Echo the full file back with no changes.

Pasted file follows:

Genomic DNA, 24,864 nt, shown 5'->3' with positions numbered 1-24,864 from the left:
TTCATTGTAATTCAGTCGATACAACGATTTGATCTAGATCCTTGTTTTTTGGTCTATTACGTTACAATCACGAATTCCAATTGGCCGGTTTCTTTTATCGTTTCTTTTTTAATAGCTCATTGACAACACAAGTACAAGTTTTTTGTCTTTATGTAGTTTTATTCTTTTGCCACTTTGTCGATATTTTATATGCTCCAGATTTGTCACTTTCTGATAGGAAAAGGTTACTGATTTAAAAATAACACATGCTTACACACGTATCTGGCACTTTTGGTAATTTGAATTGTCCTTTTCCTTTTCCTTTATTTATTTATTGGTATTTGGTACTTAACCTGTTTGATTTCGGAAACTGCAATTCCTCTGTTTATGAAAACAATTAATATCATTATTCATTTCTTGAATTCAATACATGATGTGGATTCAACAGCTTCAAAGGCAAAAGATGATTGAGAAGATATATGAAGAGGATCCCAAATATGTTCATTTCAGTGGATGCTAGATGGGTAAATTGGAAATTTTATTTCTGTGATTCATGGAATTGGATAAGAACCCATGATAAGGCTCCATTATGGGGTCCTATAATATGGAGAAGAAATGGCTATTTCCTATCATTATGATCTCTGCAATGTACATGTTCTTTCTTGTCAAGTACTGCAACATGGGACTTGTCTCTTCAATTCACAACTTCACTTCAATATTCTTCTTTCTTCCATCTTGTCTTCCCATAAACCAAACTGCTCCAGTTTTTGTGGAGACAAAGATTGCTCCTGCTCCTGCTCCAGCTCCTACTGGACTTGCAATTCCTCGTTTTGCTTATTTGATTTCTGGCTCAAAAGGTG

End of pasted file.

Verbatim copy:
Genomic DNA, 24,864 nt, shown 5'->3' with positions numbered 1-24,864 from the left:
TTCATTGTAATTCAGTCGATACAACGATTTGATCTAGATCCTTGTTTTTTGGTCTATTACGTTACAATCACGAATTCCAATTGGCCGGTTTCTTTTATCGTTTCTTTTTTAATAGCTCATTGACAACACAAGTACAAGTTTTTTGTCTTTATGTAGTTTTATTCTTTTGCCACTTTGTCGATATTTTATATGCTCCAGATTTGTCACTTTCTGATAGGAAAAGGTTACTGATTTAAAAATAACACATGCTTACACACGTATCTGGCACTTTTGGTAATTTGAATTGTCCTTTTCCTTTTCCTTTATTTATTTATTGGTATTTGGTACTTAACCTGTTTGATTTCGGAAACTGCAATTCCTCTGTTTATGAAAACAATTAATATCATTATTCATTTCTTGAATTCAATACATGATGTGGATTCAACAGCTTCAAAGGCAAAAGATGATTGAGAAGATATATGAAGAGGATCCCAAATATGTTCATTTCAGTGGATGCTAGATGGGTAAATTGGAAATTTTATTTCTGTGATTCATGGAATTGGATAAGAACCCATGATAAGGCTCCATTATGGGGTCCTATAATATGGAGAAGAAATGGCTATTTCCTATCATTATGATCTCTGCAATGTACATGTTCTTTCTTGTCAAGTACTGCAACATGGGACTTGTCTCTTCAATTCACAACTTCACTTCAATATTCTTCTTTCTTCCATCTTGTCTTCCCATAAACCAAACTGCTCCAGTTTTTGTGGAGACAAAGATTGCTCCTGCTCCTGCTCCAGCTCCTACTGGACTTGCAATTCCTCGTTTTGCTTATTTGATTTCTGGCTCAAAAGGTG